Morris’s contribution to the program, “Up and Down,” is exquisitely proportioned and architecturally sound, while springing straight from the music and hitting you smack in the heart. The pieces by the other artists -- Helen Pickett, Jorma Elbo, and Val Caniparoli -- either fade by comparison or don’t even make it into the ballpark.

More from the Globe....

From Theodore Bale in the Boston Herald:
Quote:
‘Grand’ start falters
The world premiere of Helen Pickett’s “Etesian” opened the show on an elegant and introspective note. ....

Jorma Elo’s extraordinary “Plan to B” followed, a magical dance that dominates the program any time it’s performed. ....

[Morris'] world premiere “Up and Down” is as depressing as a ballet can get ....

There’s nothing the least bit authentic in Val Caniparoli’s “Lambarena,” ....

.

More from the Herald...


Top
 Profile  
 
 Post subject:
PostPosted: Fri Mar 17, 2006 2:05 pm 
Offline

Joined: Fri Oct 22, 1999 11:01 pm
Posts: 17498
Location: SF Bay Area
LOL. This is a very healthy difference of opinions, the more the better. I actually see valid arguments made by both Ms Singer and Mr Bale -- they're both right!


Top
 Profile E-mail  
 
 Post subject:
PostPosted: Fri Mar 17, 2006 2:28 pm 
Offline

Joined: Wed Jan 30, 2002 12:01 am
Posts: 943
Location: Santa Barbara, CA USA
I encouraged my sister, a total ballet newbie, to see Grand Slam this weekend, after she saw and disliked Fille last weekend, since they're basically polar opposites. It will be interesting to hear her take on it.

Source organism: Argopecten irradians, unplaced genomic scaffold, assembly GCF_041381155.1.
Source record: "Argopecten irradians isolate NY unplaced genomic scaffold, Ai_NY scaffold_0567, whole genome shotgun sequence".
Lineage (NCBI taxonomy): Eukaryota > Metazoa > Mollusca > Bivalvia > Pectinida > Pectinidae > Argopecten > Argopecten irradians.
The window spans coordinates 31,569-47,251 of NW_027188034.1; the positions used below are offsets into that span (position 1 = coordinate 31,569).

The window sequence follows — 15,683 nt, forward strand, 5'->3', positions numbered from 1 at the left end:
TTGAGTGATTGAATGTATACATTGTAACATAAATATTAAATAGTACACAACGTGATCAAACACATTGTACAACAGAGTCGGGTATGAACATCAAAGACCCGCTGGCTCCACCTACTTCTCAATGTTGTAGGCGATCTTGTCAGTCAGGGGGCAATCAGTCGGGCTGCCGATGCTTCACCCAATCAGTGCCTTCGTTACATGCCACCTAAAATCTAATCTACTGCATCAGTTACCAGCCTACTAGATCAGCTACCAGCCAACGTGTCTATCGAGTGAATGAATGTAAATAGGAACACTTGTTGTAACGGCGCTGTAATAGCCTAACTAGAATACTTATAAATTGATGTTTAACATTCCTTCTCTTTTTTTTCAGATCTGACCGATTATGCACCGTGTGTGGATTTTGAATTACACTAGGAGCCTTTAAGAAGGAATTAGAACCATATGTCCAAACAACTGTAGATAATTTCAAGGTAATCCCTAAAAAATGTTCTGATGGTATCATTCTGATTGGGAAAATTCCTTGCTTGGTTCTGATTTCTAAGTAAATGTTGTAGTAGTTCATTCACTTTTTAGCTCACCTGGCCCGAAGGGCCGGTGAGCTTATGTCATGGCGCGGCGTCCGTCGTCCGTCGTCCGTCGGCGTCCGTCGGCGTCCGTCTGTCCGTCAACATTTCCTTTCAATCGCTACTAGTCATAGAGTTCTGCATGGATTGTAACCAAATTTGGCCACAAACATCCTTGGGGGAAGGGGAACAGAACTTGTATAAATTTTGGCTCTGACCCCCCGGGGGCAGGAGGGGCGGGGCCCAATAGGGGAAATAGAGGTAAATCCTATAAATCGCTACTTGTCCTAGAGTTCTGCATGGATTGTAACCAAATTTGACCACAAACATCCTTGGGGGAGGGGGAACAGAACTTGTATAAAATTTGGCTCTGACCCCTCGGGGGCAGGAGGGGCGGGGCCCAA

--Andre


Top
 Profile E-mail  
 
 Post subject:
PostPosted: Fri Mar 17, 2006 2:30 pm 
Offline

Joined: Fri Oct 22, 1999 11:01 pm
Posts: 17498
Location: SF Bay Area
Andre, she's not your sister if she doesn't post her impressions in this forum. :)


Top
 Profile E-mail  
 
 Post subject:
PostPosted: Fri Mar 17, 2006 9:51 pm 
Offline

Joined: Fri Oct 22, 1999 11:01 pm
Posts: 17498
Location: SF Bay Area
There's no so-called second cast at Boston Ballet -- both opening night and second night casts are equally good -- slightly different but both good.

Also I ran into fellow SF Bay Arean Val Caniparoli who reminded me that at least one ballet outside the Balanchine rep has been performed more by American ballet companies: Paul Taylor's "Company B." Even if so, his "Lambarena" is good company then. It is by several accounts a light "fluffy" piece and perhaps even controversial in its interpretation of African dance but it is a feel good piece and a great program closer -- the two women next to me exclaimed at the end, "That was lovely!" In the lobby later, a couple headed straight to the boutique asking for a CD of the African-infused Bach score. Not bad to get the "civilians" to return.

Now if we can get Tamara, Alissa, David and Southard to post... C'mon, folks! :wink:


Top
 Profile E-mail  
 
 Post subject:
PostPosted: Thu Mar 23, 2006 7:44 am 
Offline

Joined: Sun Oct 27, 2002 12:01 am
Posts: 1845
The second part of Jeffrey Gantz' article in the Boston Phoenix discusses the "Grand Slam" program: Visiting and home teams swing for the fences


Top
 Profile  
 
Display posts from previous:  Sort by  
Post new topic Reply to topic  [ 15 posts ] 

All times are UTC - 7 hours [ DST ]


Who is online

Users browsing this forum: No registered users and 9 guests


You cannot post new topics in this forum
You cannot reply to topics in this forum
You cannot edit your posts in this forum
You cannot delete your posts in this forum
You cannot post attachments in this forum

Search for:
Jump to:  
The messages in this forum are posted by members of the general public and do not reflect the opinions or beliefs of CriticalDance or its staff.
Powered by phpBB © 2000, 2002, 2005, 2007 phpBB Group